# What exactly is minimized when we say that the Gibbs Free Energy of Reaction is minimized at equilibrium?

I often see the statement- "gibbs free energy of a reaction is minimized at equilibrium"

The reasoning given is that $$\Delta_rG<0$$ before equilibrium and $$\Delta_r G=0$$ at equilibrium. Thus, it is monotonically decreasing until equilibrium where it stabilizes and therefore, the value of $$\Delta_rG$$ at equilibrium is the minimum value.

This makes sense mathematically, but considering the definition of $$\Delta_r G$$ i.e. $$\Delta_r G$$=$$\Sigma G_{products}-\Sigma G_{reactants}$$=o, I don't understand what quantity is being "minimized". $$\Delta_r G$$ doesn't seem to denote the change of the same function but rather the difference between gibbs free energies of products and reactants. In other words, the minimum value of a quantity $$x$$ can occur when function $$\Delta x$$=0, but the quantity $$x$$ needs to have meaning in isolation. The quantity "$$_r G$$" is meaningless so what exactly is being minimized here?

• You have asked two very similar questions, this and physics.stackexchange.com/questions/719273/… (and also posted on the Chemistry stack). Rather than asking another separate question, it is preferred that to clarify your first question; it may help to take into account the comments that other users posted on your first question.
– Buzz
Jul 20, 2022 at 20:49
• @Buzz I think I will delete my old post as this is more clear. Thanks for the feedback :) Jul 20, 2022 at 20:51
• The Gibbs free energy of the reaction mixture is being minimized. Jul 21, 2022 at 10:16
• @ChetMiller Also, do you mean $G_A+G_B+G_C+G_D$ is minimized? Jul 21, 2022 at 11:32
• $G=\mu_AN_A+\mu_BN_B+\mu_CN_C+\mu_DN_D$ is minimized, where the $\mu"s$ are the chemical potentials. This is subject to the stoichiometric constraints. Jul 22, 2022 at 12:07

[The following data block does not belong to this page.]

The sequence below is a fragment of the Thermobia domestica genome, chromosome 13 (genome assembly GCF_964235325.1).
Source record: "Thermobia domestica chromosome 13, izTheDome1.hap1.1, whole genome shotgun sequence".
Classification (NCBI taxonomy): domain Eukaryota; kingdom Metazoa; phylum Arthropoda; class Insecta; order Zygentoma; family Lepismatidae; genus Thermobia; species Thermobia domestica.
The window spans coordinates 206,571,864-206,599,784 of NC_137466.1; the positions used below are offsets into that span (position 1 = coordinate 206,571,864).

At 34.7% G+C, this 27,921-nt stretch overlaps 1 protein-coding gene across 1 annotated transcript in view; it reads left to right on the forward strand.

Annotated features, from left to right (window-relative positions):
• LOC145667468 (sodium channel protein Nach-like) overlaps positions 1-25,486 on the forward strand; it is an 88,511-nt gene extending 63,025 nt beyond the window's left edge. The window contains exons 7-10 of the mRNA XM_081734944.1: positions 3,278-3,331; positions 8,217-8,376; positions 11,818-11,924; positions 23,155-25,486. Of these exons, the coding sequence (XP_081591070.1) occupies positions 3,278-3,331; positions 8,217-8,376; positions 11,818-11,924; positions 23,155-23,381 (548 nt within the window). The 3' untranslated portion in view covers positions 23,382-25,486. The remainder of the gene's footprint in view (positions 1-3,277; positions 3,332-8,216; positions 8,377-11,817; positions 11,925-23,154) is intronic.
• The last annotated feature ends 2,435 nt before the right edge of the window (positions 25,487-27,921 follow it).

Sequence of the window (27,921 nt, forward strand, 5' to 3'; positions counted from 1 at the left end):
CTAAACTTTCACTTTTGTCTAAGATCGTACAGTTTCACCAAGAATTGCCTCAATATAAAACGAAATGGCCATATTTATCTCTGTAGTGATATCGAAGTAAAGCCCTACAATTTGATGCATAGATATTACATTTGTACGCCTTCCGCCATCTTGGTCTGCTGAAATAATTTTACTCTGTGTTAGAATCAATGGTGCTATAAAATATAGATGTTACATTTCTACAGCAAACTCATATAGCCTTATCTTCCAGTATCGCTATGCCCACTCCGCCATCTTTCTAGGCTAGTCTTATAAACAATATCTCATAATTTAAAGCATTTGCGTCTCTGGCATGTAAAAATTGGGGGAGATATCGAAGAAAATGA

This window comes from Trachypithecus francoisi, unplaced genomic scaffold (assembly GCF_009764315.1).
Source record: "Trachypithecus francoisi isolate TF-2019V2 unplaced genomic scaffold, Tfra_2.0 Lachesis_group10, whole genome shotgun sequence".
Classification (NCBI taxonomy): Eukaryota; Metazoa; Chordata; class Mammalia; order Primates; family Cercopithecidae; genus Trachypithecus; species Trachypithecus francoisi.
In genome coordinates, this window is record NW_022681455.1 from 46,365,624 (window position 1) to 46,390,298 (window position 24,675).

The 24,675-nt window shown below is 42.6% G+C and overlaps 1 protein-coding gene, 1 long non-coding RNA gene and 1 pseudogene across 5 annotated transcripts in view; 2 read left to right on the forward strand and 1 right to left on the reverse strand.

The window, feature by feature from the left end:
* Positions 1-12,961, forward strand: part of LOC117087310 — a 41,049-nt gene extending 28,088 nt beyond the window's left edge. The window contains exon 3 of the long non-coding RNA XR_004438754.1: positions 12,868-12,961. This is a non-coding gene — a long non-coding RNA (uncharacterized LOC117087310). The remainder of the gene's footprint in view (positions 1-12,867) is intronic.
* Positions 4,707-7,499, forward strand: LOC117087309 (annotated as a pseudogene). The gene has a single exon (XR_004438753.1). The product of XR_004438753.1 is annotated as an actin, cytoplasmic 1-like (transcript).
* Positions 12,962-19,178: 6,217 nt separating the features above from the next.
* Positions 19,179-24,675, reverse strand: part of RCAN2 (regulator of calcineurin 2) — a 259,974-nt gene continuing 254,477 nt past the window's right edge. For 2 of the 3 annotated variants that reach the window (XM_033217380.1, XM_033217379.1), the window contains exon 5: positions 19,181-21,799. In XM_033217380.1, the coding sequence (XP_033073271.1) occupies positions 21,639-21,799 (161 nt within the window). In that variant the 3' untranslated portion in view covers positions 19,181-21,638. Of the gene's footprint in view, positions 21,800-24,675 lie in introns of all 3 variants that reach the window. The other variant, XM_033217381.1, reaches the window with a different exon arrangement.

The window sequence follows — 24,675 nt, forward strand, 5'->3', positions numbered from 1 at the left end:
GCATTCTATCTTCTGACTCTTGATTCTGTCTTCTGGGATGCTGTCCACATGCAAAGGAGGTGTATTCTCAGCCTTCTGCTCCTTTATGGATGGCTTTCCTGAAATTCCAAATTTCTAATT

There are often confusions in the notations. By definition, $$∆rG=∂G/∂ξ$$ is the derivative with respect to the extend of reaction $$\xi$$ at constant temperature and pressure.
To find equilibrium, the method consists in having an expression of the Gibbs free energy $$G(T,P,\xi)$$ and to seek for which value of the reaction progress $$G(T,P,\xi)$$ is minimal. Except in the case of a break of equilibrium, this minimum is obtained by cancelling the derivative of the Gibbs free energy. So At equilibrium, $$∆rG$$ is zero.
For multiple reactions occurring simultaneously, one would minimize $$G=\sum{\mu_iN_i}$$where $$\mu_i$$ is the chemical potential of the i'th species (a function of the species mole fractions) and $$N_i$$ is the number of moles of that component. This would be constrained by conservation of mass considerations on the number of moles of each atomic species. The constrained minimization would typically be carried out using Lagrange Multipliers. See Smith and van Ness, Introduction to Chemical Engineering Thermodynamics.
Building on Vincent's answer, there is a $$G$$ of a reacting mixture and a $$\Delta G$$ of reaction. Let's see how the two are different using as an example the reaction $$A \leftrightharpoons 2 B\tag{1}$$ If we have a mixture with $$n_A$$ and $$n_B$$ moles of the species the Gibbs enrgy of the mixture is $$G = n_A\mu_A+n_B \mu_B \tag{2}$$ Suppose we react $$\delta\xi$$ moles of $$A$$ to produce $$2\delta \xi$$ moles of B. The change in $$G$$ is $$\delta G = -\delta\xi\, \mu_A + 2\delta\xi\, \mu_B = \delta \xi(-\mu_A+2\mu_B) \tag{3}$$ At equilibrium $$G$$ is minimized, which means $$\delta G/\delta \xi = 0$$: $$\boxed{\frac{dG}{d\xi} = 0 \Rightarrow \underbrace{-\mu_A+2\mu_B}_{\Delta_r G} = 0} \tag{4}$$ This expresses the minimization condition on $$G$$. The quantity $$-\mu_A+2\mu_B$$ is what we call $$\Delta G_r$$ and represents the change in $$G$$ under stoichiometric reaction, i.e., all species change by their stoichiometric coefficients.
Therefore, the minimization of $$G$$ is equivalent to $$\Delta_r G = 0$$.